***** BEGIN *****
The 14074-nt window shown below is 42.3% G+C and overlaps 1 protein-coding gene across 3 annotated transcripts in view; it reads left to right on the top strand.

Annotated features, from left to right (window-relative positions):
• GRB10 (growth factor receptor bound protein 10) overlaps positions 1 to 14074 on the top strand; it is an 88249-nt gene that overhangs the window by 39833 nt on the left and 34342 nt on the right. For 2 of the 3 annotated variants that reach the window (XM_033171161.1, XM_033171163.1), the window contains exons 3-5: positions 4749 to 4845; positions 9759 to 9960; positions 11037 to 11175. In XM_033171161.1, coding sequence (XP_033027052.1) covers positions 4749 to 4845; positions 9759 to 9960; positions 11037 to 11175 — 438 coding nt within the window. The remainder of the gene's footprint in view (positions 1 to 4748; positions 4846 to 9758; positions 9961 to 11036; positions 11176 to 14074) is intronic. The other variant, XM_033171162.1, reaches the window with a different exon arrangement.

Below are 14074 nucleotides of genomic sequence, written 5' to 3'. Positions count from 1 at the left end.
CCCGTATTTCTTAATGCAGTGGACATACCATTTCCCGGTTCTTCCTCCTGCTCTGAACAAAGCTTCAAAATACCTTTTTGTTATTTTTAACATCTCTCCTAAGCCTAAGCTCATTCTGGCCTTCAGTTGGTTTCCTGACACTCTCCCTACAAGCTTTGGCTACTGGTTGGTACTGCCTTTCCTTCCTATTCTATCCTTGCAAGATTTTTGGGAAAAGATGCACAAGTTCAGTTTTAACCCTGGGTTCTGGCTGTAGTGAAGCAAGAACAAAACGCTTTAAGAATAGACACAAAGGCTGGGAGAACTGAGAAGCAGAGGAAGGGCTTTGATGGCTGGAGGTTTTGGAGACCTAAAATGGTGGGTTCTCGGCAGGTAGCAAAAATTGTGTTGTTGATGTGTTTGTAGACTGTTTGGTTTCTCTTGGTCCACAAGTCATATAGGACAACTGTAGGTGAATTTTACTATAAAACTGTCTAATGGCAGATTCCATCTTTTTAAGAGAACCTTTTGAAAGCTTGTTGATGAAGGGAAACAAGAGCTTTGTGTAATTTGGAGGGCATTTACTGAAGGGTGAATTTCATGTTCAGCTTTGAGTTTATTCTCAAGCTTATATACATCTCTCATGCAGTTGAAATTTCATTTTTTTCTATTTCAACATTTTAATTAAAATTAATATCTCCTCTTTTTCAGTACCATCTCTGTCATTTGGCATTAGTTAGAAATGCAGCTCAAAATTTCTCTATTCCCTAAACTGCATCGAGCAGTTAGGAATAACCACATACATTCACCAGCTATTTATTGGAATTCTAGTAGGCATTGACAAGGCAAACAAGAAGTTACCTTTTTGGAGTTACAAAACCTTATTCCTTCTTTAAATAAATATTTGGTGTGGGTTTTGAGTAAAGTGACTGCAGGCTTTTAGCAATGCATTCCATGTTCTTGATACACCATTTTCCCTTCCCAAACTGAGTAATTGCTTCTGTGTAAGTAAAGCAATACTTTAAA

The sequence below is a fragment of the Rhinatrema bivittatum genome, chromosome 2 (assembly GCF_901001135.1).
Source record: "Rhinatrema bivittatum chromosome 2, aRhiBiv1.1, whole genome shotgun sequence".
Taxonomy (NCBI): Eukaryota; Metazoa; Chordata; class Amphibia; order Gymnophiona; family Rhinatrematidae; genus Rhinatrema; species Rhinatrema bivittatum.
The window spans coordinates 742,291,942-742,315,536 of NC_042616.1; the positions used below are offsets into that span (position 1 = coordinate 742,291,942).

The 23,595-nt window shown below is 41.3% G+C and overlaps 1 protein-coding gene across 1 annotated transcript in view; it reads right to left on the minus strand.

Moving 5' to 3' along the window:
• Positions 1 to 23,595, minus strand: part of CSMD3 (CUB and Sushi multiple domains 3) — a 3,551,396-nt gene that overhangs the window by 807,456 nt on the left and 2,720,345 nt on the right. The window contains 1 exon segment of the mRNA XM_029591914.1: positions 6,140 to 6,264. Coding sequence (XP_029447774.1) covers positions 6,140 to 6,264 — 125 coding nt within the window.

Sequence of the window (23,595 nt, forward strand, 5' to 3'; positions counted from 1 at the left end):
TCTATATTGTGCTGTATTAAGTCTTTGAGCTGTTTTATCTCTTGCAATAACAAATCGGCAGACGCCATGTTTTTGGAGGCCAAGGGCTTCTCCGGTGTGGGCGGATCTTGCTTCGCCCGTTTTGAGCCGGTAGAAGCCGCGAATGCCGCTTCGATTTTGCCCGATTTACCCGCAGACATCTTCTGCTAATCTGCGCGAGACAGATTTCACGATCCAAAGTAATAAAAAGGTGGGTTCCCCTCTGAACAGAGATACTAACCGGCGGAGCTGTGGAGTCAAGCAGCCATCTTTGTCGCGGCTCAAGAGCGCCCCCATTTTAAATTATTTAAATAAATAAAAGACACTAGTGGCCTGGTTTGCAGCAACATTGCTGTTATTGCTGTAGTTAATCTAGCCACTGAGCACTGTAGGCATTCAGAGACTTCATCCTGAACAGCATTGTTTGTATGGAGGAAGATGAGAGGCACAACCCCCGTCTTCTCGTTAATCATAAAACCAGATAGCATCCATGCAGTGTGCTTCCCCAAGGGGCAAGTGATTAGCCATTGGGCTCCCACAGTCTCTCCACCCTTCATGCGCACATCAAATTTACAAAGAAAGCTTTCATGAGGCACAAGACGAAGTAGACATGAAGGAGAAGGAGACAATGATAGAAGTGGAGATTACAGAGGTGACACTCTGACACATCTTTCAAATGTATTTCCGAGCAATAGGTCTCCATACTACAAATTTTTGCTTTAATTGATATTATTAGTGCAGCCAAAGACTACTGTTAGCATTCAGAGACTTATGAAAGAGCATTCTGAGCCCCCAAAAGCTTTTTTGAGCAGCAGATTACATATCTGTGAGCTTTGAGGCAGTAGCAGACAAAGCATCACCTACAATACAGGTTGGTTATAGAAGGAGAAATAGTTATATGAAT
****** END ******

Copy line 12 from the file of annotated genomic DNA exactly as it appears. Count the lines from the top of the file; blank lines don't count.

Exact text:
• Positions 1 to 23,595, minus strand: part of CSMD3 (CUB and Sushi multiple domains 3) — a 3,551,396-nt gene that overhangs the window by 807,456 nt on the left and 2,720,345 nt on the right. The window contains 1 exon segment of the mRNA XM_029591914.1: positions 6,140 to 6,264. Coding sequence (XP_029447774.1) covers positions 6,140 to 6,264 — 125 coding nt within the window.